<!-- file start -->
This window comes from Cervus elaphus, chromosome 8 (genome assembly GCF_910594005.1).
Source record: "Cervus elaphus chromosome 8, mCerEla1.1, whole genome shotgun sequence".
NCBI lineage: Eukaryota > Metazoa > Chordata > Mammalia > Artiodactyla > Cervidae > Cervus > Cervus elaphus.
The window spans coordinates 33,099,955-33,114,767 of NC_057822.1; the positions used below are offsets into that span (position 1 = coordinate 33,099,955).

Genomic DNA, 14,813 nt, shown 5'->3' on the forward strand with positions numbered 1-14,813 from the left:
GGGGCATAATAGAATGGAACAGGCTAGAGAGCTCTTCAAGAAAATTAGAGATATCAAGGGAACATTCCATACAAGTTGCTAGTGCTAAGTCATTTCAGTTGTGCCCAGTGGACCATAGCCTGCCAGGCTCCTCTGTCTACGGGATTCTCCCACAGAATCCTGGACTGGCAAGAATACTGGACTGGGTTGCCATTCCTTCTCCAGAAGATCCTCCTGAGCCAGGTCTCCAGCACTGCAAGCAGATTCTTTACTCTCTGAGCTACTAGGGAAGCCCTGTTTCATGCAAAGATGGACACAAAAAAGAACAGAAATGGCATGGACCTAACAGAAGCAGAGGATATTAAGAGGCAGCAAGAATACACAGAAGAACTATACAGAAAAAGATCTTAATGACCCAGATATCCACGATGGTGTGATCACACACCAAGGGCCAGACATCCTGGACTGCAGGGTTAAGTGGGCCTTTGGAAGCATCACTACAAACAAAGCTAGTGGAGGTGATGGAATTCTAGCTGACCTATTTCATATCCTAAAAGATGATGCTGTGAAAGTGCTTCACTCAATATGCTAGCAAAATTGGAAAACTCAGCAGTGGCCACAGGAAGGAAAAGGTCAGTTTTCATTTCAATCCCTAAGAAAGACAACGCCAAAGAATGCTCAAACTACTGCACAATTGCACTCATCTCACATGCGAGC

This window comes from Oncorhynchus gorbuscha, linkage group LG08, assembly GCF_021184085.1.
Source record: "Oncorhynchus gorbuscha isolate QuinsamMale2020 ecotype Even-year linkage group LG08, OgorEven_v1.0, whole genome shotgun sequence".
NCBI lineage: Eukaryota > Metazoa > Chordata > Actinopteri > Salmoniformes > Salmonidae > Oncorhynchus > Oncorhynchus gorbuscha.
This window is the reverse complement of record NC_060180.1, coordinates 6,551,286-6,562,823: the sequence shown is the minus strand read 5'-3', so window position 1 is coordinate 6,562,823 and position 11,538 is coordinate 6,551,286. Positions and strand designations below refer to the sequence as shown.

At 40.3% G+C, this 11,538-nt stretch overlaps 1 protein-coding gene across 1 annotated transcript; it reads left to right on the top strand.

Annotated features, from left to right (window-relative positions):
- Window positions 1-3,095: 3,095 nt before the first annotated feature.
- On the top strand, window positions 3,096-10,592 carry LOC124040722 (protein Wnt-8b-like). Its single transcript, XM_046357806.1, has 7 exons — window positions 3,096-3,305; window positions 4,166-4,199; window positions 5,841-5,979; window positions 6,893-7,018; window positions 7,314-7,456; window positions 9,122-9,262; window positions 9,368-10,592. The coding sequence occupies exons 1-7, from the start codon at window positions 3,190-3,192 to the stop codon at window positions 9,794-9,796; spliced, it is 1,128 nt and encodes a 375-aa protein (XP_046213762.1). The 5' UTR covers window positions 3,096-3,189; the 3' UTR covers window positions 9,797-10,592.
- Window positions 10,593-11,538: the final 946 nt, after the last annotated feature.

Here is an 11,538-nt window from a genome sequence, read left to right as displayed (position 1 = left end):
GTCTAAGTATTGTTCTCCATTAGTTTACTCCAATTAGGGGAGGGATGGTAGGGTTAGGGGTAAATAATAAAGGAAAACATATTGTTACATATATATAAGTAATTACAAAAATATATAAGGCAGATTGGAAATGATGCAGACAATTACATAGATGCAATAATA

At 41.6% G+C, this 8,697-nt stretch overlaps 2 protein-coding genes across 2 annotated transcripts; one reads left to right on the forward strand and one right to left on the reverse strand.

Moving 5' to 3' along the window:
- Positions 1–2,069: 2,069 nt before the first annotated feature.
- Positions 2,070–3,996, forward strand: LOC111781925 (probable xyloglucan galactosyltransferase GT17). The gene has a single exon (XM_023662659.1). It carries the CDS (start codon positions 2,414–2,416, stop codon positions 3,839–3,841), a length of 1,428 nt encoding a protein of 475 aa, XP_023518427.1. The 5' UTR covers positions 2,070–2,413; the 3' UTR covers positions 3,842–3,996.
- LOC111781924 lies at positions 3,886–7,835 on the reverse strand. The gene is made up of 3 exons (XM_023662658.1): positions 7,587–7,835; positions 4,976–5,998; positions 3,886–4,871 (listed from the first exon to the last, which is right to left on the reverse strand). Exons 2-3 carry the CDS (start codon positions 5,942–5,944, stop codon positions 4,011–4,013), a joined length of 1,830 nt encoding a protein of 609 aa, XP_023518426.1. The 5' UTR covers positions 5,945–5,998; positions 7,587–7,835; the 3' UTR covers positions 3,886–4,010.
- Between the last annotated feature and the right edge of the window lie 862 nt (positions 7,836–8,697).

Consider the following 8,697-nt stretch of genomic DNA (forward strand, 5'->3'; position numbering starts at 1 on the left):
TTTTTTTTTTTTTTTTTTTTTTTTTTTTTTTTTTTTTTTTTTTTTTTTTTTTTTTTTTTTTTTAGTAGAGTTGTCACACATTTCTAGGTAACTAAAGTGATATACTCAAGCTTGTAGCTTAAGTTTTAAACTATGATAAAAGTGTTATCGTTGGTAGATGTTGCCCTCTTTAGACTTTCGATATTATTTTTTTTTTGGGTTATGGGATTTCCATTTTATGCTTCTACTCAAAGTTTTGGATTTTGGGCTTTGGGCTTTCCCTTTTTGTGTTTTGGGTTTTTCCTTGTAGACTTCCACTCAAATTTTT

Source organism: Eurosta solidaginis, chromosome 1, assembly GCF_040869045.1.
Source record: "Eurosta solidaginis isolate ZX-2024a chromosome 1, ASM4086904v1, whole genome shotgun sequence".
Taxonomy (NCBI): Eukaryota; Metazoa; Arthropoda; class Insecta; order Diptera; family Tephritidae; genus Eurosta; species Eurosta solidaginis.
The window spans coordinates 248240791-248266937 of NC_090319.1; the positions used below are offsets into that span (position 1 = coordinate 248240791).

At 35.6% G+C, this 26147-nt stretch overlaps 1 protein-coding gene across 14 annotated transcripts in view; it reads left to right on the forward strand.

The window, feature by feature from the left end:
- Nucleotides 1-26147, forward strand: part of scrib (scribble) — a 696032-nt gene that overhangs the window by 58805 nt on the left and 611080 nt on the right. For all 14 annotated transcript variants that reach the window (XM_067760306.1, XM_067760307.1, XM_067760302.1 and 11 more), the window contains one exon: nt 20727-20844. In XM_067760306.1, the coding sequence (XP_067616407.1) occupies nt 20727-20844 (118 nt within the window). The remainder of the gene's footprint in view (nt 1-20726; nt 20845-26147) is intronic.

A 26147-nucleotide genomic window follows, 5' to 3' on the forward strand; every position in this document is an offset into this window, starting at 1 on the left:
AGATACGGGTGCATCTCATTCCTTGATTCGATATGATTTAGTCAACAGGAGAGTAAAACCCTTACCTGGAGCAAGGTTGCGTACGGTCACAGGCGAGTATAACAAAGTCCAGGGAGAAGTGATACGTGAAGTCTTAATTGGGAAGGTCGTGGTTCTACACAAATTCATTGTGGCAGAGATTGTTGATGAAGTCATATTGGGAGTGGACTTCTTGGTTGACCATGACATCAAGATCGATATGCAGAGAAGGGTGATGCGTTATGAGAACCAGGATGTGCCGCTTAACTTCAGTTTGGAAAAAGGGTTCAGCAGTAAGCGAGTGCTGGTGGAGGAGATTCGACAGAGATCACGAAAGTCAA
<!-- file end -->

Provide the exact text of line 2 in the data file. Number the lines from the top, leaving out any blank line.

Source record: "Cervus elaphus chromosome 8, mCerEla1.1, whole genome shotgun sequence".